News24

PE residents force anti-apartheid museum to close

2014-07-31 17:15

Port Elizabeth – Residents have forced the closure of a museum honouring anti-apartheid heroes, accusing the authorities of building "a house for dead people" while they live in squalor.

Once a tourist magnet, The Red Location Museum in New Brighton outside the southern city of Port Elizabeth houses hundreds of "memory boxes" containing the life stories of anti-apartheid activists, including former president Nelson Mandela.

The modernity of the R22m building, which won several international architectural awards, stands in total contrast to the plastic and corrugated iron structures which serve as houses for the neighbouring community.

The museum closed nine months ago in the face of threats by residents to assault visitors and efforts to reopen it have been met with violent protests.

Its website says only that it "is closed due to community protests", in what is one of the oldest townships of Port Elizabeth.

The building has now been stripped by people helping themselves to electrical wiring, water pipes, power sockets, fencing and wooden fittings for their shacks.

Like many of the poor around South Africa, the New Brighton residents feel they have not benefited enough from the end of apartheid and the rise to power of Mandela's ANC.

"We raised this issue from the beginning - in 2005 when they started building this museum," community leader Thembisile Klaas told AFP.

"Why build a house for dead people when us the living do not have a roof over our heads?

"We are living in shacks which get flooded each time it rains... and yet the municipality spends millions of rands building a museum."

Community leaders say they have demanded houses for years but have only received empty promises from the Nelson Mandela Bay Municipality.

'Getting worse'

Some security guards hired to patrol the perimeter of the building - which was also used as a research facility by historians - have abandoned their posts in fear for their lives.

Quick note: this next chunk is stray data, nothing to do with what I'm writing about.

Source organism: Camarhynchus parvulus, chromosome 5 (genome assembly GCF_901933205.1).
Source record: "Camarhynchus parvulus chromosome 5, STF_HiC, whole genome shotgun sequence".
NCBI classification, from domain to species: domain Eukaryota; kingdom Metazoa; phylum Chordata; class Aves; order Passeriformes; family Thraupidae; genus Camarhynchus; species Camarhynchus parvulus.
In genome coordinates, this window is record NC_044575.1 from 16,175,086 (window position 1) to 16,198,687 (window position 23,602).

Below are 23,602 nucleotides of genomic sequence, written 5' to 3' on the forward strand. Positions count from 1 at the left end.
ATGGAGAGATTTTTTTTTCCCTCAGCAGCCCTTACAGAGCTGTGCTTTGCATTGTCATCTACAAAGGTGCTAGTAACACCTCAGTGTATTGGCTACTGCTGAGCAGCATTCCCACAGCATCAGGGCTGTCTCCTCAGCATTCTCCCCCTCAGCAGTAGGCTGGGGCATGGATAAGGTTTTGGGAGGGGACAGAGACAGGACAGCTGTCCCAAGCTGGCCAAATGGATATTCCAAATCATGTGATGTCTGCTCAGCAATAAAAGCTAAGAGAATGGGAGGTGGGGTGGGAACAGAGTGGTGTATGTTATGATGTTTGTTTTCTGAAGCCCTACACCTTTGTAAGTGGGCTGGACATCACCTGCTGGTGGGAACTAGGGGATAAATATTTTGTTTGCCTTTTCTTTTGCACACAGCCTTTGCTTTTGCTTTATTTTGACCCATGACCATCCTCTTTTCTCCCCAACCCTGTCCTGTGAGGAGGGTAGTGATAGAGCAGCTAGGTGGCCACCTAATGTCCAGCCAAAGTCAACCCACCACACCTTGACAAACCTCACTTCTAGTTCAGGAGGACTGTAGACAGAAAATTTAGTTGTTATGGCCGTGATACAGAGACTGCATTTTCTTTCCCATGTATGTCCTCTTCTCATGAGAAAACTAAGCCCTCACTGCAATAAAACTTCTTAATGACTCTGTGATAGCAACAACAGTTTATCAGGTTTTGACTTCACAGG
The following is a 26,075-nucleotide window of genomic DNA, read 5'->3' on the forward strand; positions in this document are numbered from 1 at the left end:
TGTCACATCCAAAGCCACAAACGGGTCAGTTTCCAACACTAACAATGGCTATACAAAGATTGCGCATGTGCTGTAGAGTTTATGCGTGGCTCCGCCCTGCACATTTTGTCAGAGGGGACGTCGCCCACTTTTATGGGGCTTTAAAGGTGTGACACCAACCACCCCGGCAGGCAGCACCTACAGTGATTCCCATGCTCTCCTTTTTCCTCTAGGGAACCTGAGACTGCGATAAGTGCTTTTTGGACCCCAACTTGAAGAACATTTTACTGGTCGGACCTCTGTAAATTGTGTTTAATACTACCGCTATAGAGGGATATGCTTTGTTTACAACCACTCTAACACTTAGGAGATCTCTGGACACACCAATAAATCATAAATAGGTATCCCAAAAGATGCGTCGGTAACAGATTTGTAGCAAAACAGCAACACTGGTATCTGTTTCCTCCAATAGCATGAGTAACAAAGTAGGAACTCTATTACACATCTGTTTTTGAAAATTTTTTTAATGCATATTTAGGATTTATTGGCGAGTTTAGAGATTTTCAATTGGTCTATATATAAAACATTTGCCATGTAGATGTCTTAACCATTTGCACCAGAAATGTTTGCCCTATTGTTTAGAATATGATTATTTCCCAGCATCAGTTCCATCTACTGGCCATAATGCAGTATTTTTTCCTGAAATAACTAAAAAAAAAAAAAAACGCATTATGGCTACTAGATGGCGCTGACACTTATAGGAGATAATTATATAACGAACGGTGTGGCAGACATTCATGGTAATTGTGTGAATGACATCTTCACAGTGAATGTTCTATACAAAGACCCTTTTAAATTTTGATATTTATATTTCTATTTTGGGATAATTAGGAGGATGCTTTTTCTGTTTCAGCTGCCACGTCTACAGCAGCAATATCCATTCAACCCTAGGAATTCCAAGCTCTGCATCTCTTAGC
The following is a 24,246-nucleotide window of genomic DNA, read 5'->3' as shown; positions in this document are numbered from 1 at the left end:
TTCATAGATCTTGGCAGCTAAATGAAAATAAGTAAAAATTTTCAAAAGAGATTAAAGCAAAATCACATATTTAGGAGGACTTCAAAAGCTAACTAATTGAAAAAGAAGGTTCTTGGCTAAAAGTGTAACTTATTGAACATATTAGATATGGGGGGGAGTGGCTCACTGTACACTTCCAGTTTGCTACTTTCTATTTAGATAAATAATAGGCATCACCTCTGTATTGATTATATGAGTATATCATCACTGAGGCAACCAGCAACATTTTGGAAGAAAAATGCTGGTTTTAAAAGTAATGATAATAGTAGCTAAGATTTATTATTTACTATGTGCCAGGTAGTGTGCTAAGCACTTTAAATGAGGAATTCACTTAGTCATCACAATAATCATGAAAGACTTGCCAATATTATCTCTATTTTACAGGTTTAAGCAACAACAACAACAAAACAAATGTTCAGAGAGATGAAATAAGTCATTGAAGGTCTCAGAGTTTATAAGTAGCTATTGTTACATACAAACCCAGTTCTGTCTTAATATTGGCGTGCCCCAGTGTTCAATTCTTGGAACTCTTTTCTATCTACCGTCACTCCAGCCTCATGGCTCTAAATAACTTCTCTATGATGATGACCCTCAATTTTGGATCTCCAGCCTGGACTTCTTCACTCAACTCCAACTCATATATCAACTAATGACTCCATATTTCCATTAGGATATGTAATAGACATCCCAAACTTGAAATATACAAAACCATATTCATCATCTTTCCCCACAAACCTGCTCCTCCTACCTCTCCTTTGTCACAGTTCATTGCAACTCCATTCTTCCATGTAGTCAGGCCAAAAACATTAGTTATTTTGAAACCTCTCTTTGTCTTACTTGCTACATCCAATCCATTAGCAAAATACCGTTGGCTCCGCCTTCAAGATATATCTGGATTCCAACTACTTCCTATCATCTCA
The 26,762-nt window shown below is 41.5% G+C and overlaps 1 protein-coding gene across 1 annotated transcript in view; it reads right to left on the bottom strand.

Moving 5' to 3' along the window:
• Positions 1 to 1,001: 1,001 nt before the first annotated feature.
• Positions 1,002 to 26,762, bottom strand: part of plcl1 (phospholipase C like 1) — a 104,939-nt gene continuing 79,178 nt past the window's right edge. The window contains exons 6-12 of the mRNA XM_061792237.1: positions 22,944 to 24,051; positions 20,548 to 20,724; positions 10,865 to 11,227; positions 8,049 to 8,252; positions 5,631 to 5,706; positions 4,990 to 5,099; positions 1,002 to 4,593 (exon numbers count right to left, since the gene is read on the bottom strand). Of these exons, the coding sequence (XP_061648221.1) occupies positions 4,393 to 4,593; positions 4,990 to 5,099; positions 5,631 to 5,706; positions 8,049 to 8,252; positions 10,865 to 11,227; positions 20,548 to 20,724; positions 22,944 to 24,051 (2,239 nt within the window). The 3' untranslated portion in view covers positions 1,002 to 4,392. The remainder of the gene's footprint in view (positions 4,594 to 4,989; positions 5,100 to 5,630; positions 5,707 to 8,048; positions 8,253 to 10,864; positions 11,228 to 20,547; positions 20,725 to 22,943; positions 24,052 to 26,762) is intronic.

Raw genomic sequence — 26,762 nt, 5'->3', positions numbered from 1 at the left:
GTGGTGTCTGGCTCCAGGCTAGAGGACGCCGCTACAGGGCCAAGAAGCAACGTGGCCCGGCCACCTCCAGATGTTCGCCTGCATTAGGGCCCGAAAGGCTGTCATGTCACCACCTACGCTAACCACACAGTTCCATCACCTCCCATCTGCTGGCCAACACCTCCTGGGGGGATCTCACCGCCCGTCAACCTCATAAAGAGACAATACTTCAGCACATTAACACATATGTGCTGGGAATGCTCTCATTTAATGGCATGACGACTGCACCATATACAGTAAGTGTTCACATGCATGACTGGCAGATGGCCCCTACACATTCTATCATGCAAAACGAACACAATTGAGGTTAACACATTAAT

"The conditions are getting worse. The fencing has been cut in several places and there is no lighting," said one guard.

"Even the covers of the drains outside have been pilfered. It is dangerous, you don't know when you will be attacked," he said.

"The building used to be very busy and we used to mingle with international tourists here but now it's a ghost."

Deputy Mayor Chippa Ngcolomba said the housing problem was being addressed but complained that the issue was being used as a "political football".

"We have put in place a number of security interventions to make sure the museum is safeguarded," Ngcolomba said.

"We are still investigating the situation so as to come up with a long-term solution."

Port Elizabeth was a hotbed of the anti-apartheid struggle where ANC leaders such as Govan Mbeki once lived.

Chris du Preez, the museum's acting assistant director, says no artefacts or documents were stolen or damaged during the looting.

The museum's “memory boxes” - 12, unmarked, rusted, room-sized containers measuring 6m by 6m and 12m tall - were inspired by the boxes migrant workers used to hold their prized possessions when separated from their families. Each offers a different vision of the struggle in South Africa.

Large portraits of apartheid activists are also on exhibit, along with photographs of migrants labouring in mines and others depicting the horrors of apartheid such as black people being whipped by police.

"We are lucky that the thieves have not yet laid their hands on important and valuable documents, files and other materials inside or on display inside museum," he said.

"They have been stealing things which form part of the building structure and not the records, files and other items kept inside," said Du Preez.

The museum won the 2006 Lubetkin Prize awarded by the Royal Institute of British Architects as the best new building outside the EU.

Its open space design and saw-tooth roofs are seen as a reference to the port city's industrial activity and strong trade union history.

City authorities could not say when the museum would re-open, while community activists said it would not happen until they had decent houses.

Comments
  • John Bass - 2014-07-31 17:24

    And who did all these residents vote for in the last election ? You get the government you deserve.

      Paige Turner - 2014-07-31 18:14